Hat1 S- ,,sr-Se;snhe, i, 21'Mt
* USAIDIaiti is ,o Iting to re-direct $5 million in funds lo.sard food d oiler assistance to meet critical needs related
to the grow ng hunanita rian crisis.
* USAIDIFFP is providing an additional $7 million in response to the U.N. flash appeal. The contribution will enable
WFP and private Aoluntcr organization (PVO) partners to respond to relief and recovcrY food aid needs in Haiti. To
date. USAtD/FFP has contributed a total of $14 million for the U-N. flash appeal.
* To date DOD is pro idii'g support worth ncarty $660,00 in response to a U SAID request for helicopter transport.
The contribution does not include fiel cost for the USS Kearsarge.
LISG HUMANITARIAN ASSISTANCE TO HAITI FOR IUlRRICANES IN 2Wi8
I Iemmetinp Partne Adiit loation Amout
Aimierican Red Cross Logistics, Eiergenc Relief Supplies Anse, and South $500000
IOM Shelter and Settlemetts. Coordination Affected Areas $1.906,008
OCHA Logistics Affected Areas $69,096
PAHO Health Affected Arcas $500,000
USAID/Haiti Enic cncv Relief Su lies Affected Areas $10000
Emnergency Rclicf Acli\,itics2 Affected Aras $,3 8
USAID/Haiti Emergency Relief Supplies. Including Transportation Affected Aras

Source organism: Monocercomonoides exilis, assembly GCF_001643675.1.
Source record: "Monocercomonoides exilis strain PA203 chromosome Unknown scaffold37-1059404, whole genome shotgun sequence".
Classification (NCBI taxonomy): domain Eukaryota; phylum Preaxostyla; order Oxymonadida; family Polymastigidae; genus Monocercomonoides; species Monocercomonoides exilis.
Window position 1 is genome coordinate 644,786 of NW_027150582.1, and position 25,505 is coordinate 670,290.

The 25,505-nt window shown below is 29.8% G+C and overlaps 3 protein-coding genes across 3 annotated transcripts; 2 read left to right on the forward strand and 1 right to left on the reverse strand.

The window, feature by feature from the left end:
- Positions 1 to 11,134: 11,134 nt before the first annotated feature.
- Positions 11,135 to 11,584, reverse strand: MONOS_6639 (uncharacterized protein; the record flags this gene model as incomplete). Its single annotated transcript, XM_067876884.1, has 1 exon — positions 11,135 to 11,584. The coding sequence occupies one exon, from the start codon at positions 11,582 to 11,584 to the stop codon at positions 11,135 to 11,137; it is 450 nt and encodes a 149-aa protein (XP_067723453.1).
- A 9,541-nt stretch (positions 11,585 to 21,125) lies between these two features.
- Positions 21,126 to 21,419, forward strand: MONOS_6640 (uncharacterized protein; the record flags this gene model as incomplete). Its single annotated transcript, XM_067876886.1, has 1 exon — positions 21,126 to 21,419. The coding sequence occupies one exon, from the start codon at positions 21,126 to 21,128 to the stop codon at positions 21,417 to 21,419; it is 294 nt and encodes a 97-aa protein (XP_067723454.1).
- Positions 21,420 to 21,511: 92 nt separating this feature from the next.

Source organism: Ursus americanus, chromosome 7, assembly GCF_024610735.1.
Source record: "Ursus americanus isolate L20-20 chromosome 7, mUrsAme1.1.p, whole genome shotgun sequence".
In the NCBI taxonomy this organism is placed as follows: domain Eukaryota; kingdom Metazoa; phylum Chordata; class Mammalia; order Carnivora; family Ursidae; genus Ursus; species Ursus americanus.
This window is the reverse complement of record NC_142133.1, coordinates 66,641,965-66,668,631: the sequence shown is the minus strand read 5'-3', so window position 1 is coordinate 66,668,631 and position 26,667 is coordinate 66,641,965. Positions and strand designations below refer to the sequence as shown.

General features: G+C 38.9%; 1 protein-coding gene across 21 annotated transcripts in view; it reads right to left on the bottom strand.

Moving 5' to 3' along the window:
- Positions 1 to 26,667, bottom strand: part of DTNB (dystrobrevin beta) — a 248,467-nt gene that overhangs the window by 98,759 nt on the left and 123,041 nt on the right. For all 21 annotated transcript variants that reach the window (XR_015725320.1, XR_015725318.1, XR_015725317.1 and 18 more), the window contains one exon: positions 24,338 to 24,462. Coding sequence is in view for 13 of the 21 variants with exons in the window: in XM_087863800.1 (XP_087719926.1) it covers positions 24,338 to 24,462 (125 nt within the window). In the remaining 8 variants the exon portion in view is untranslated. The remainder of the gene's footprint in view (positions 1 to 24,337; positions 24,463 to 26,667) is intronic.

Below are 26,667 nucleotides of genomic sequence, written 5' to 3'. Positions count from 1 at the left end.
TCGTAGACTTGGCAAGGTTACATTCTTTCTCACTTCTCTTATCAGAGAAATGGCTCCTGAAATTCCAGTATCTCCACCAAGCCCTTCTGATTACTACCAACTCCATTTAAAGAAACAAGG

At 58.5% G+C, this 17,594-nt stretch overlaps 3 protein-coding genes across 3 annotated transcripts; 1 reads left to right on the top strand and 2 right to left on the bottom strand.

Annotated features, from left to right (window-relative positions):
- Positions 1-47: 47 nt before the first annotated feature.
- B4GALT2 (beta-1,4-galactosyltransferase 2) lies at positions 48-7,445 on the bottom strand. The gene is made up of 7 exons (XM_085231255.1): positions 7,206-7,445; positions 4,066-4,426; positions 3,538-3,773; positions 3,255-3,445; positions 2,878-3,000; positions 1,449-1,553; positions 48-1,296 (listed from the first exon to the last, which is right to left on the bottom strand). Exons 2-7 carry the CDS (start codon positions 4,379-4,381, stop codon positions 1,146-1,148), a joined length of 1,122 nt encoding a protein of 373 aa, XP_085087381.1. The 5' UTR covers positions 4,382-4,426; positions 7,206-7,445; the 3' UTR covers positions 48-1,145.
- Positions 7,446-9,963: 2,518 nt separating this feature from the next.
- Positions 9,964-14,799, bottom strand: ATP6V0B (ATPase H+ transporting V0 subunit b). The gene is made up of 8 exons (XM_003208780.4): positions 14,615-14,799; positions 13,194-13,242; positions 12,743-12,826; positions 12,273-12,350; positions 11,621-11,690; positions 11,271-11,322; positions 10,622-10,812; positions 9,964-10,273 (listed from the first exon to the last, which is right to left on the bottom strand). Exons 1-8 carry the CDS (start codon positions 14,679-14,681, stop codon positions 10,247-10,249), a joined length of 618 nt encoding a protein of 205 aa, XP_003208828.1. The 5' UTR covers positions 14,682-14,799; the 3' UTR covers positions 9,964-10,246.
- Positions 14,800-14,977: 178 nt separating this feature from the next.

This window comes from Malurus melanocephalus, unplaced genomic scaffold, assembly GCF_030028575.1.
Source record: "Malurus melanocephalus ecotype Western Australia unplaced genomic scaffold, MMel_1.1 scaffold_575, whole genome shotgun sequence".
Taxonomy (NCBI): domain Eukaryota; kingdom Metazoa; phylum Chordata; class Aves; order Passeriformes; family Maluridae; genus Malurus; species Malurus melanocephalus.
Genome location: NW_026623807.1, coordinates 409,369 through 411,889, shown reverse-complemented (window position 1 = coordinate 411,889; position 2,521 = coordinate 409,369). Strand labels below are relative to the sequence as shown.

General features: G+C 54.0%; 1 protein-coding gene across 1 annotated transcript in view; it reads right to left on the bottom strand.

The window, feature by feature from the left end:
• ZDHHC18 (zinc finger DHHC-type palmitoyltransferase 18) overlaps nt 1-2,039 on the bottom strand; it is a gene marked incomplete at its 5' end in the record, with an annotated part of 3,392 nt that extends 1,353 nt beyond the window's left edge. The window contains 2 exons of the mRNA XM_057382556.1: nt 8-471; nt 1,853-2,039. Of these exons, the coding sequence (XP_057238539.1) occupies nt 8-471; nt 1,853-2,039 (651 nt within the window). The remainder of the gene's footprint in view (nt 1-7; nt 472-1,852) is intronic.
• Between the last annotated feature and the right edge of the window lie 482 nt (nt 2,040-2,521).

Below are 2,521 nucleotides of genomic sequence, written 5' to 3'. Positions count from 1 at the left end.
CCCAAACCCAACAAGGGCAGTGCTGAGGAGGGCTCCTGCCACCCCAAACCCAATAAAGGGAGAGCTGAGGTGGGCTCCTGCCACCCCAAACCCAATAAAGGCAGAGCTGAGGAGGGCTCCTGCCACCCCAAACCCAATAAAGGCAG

WFP Logdstacs Affected Areas t'5ii)(ii00
World Vision Logistics, WASH Affectd Areas$750,000
Affcte Area ],leIf4.000-NFod .000 O
L .4L) ['A im Fn rT e ,- Mmlc Qfde Ar A l obliate Imut 1s ofSptmer1.
Ad diti-lal 'n dmg plodgod by LISAJLD 0FDA.
I1-6 ng l -g-nlld f-o d-vk/lto htl% lrlfatvte SF~ding aplp-A f.M h-nxitaria rclidfli, it- in llaiti
Sat Sau,. p~5er 1. 2t'Xst
PUBLIC DONATION INFORMATION
" The most effective a. people can assist rcliefcfforts is by making cash contributions to humanitarian organizations
that at conducting rehef operatios- Information on organizations responding to the humanitarian situation in Latin
America and the Caribbean may be available at w'sS.rebeflweb.m,
" USAID encourages cash doixitions because they allow aid professionals to procure the exact items needed (often in
the affected region): reduce the burden on scarce resources (such as transportation routes, staff time. warehouse space.
etc): can be transfered vers quickly and without transportation costs: support the economy of the disaster-stricken
region; and ensure cullurally. dielatr), and em ironmental appropriate assistance. More infonmation can be found at:
o USAID: ww.usaidgov-Kessord: Donalions
o The Center for International Disaster lnformatan:e wvscidi.org or (703) 276-1914
o infonnation onretiefnctiifies of te hunanitarianconmmuniy catibe Fon aldst.ss wLeie[yeb.una
USUD O'i bulletins appear on the LS&UD web site athtr,//-tsuaido sosicr w-,rkdhir 't.nrn a sistnceYdi.ster ma. tas/c
Y~J2USG HUMANITARIAN ASSISTANCE TO HAITI
D00 USAIDIHAITI OHS0610 sasaia~o
NORTH HWES saI~
H0044. C N 1 o -,NIiF
4.100q050 Updon 111810n55,.0 ART16.5ON17151
ae1c P_% 00 111 -Sal IC 01aS6.0 101, Na
Ballllal J-a Pt
-a & a -- -at t -- - -
This Pane is Not Yet
If you have a hardeopy page suitable for scanning,
LILMC would like to hear from you.
I -800-235-4446 or